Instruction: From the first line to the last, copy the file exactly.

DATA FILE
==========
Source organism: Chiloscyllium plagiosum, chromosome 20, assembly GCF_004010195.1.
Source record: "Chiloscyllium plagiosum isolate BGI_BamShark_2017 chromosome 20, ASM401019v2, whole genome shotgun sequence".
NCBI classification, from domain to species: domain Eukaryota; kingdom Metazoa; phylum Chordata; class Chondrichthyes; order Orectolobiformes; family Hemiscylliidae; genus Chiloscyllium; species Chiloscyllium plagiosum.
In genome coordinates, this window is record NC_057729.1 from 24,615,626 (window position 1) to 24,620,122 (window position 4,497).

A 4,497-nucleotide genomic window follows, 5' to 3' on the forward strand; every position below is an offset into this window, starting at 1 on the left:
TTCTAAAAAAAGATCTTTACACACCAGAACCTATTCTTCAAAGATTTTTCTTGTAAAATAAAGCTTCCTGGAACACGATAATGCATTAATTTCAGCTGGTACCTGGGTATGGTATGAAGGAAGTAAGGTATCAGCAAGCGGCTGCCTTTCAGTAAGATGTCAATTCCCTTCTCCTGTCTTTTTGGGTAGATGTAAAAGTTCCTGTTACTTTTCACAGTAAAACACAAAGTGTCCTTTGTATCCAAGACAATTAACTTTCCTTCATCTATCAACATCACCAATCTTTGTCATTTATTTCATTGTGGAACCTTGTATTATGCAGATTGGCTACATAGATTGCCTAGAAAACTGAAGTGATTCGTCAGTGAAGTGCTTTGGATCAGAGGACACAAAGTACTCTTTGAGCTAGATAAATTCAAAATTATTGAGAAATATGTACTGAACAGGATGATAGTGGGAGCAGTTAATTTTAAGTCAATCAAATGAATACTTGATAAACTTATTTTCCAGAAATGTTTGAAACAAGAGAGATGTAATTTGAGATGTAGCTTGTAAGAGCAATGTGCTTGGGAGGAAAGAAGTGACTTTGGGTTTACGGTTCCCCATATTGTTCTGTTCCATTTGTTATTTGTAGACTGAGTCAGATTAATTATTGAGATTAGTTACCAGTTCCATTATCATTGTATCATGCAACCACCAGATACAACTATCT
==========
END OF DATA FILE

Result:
Source organism: Chiloscyllium plagiosum, chromosome 20, assembly GCF_004010195.1.
Source record: "Chiloscyllium plagiosum isolate BGI_BamShark_2017 chromosome 20, ASM401019v2, whole genome shotgun sequence".
NCBI classification, from domain to species: domain Eukaryota; kingdom Metazoa; phylum Chordata; class Chondrichthyes; order Orectolobiformes; family Hemiscylliidae; genus Chiloscyllium; species Chiloscyllium plagiosum.
In genome coordinates, this window is record NC_057729.1 from 24,615,626 (window position 1) to 24,620,122 (window position 4,497).

A 4,497-nucleotide genomic window follows, 5' to 3' on the forward strand; every position below is an offset into this window, starting at 1 on the left:
TTCTAAAAAAAGATCTTTACACACCAGAACCTATTCTTCAAAGATTTTTCTTGTAAAATAAAGCTTCCTGGAACACGATAATGCATTAATTTCAGCTGGTACCTGGGTATGGTATGAAGGAAGTAAGGTATCAGCAAGCGGCTGCCTTTCAGTAAGATGTCAATTCCCTTCTCCTGTCTTTTTGGGTAGATGTAAAAGTTCCTGTTACTTTTCACAGTAAAACACAAAGTGTCCTTTGTATCCAAGACAATTAACTTTCCTTCATCTATCAACATCACCAATCTTTGTCATTTATTTCATTGTGGAACCTTGTATTATGCAGATTGGCTACATAGATTGCCTAGAAAACTGAAGTGATTCGTCAGTGAAGTGCTTTGGATCAGAGGACACAAAGTACTCTTTGAGCTAGATAAATTCAAAATTATTGAGAAATATGTACTGAACAGGATGATAGTGGGAGCAGTTAATTTTAAGTCAATCAAATGAATACTTGATAAACTTATTTTCCAGAAATGTTTGAAACAAGAGAGATGTAATTTGAGATGTAGCTTGTAAGAGCAATGTGCTTGGGAGGAAAGAAGTGACTTTGGGTTTACGGTTCCCCATATTGTTCTGTTCCATTTGTTATTTGTAGACTGAGTCAGATTAATTATTGAGATTAGTTACCAGTTCCATTATCATTGTATCATGCAACCACCAGATACAACTATCT